- Policy coverage – what is excluded from standard coverage, can this be added on if necessary and at what cost?;
- Excess/deductible options – what is the mandatory excess and what are the options for choosing to increase it?;
- Company reputation – how does the company perform in reviews and what is the customer feedback like?;
- Claims process – how straightforward is it, what is involved and what do the reviews say about how it works in practice?;
- Roadside assistance – does the company offer a good breakdown assistance policy?
Applying for car insurance in the UK
To take out car insurance in the UK, you will typically need to provide:
- the car registration number;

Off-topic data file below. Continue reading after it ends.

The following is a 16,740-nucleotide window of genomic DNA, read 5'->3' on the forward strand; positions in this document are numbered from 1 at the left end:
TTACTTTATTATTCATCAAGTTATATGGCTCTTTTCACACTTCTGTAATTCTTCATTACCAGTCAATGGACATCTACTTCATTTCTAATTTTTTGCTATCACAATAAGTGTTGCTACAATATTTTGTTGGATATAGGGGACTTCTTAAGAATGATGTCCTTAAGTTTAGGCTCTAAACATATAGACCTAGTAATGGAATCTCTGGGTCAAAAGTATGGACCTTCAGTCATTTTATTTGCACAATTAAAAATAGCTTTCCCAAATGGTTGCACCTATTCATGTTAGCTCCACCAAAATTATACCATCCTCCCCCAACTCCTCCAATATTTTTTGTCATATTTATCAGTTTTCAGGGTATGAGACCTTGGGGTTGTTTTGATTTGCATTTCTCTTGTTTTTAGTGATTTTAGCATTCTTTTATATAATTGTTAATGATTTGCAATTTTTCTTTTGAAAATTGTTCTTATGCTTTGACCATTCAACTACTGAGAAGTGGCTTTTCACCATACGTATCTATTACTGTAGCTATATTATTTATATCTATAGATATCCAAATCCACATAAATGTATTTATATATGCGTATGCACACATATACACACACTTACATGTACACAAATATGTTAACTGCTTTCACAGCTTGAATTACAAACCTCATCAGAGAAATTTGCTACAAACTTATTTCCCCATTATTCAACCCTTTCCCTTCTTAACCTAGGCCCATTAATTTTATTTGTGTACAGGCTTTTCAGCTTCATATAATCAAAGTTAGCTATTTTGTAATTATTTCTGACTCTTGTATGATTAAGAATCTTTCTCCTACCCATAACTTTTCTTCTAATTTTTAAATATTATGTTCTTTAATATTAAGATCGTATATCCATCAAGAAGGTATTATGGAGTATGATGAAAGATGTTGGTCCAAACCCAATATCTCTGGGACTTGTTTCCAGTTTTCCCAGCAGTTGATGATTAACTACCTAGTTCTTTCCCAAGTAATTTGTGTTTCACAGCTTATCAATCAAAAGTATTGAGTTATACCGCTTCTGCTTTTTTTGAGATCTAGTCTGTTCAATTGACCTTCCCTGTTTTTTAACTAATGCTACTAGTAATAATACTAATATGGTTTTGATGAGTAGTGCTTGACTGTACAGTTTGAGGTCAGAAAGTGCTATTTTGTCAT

- your address;
- driving license information;
- other personal details (age, driving history, etc.);
- information on what you’ll use the car for (business, leisure, etc.)
Most insurance companies nowadays allow you to take out a policy and provide supporting documentation online. Each company will have its own specific applications procedure which will be detailed on its website.
Once you are insured, you should receive:
- your insurance policy;
- EU accident statement form, to use in the event of an accident (this may change after the UK leaves the EU. Your insurer may issue you with another type of report form after Brexit);
- insurance green card, which is needed if you drive in any country not part of the European Green Card system. After Brexit, UK drivers may need a valid green card if they drive their car to EU countries.
Making a car insurance claim in the UK
If you need to make a claim to your insurer, you should do the following. In the event of an accident, make sure that you: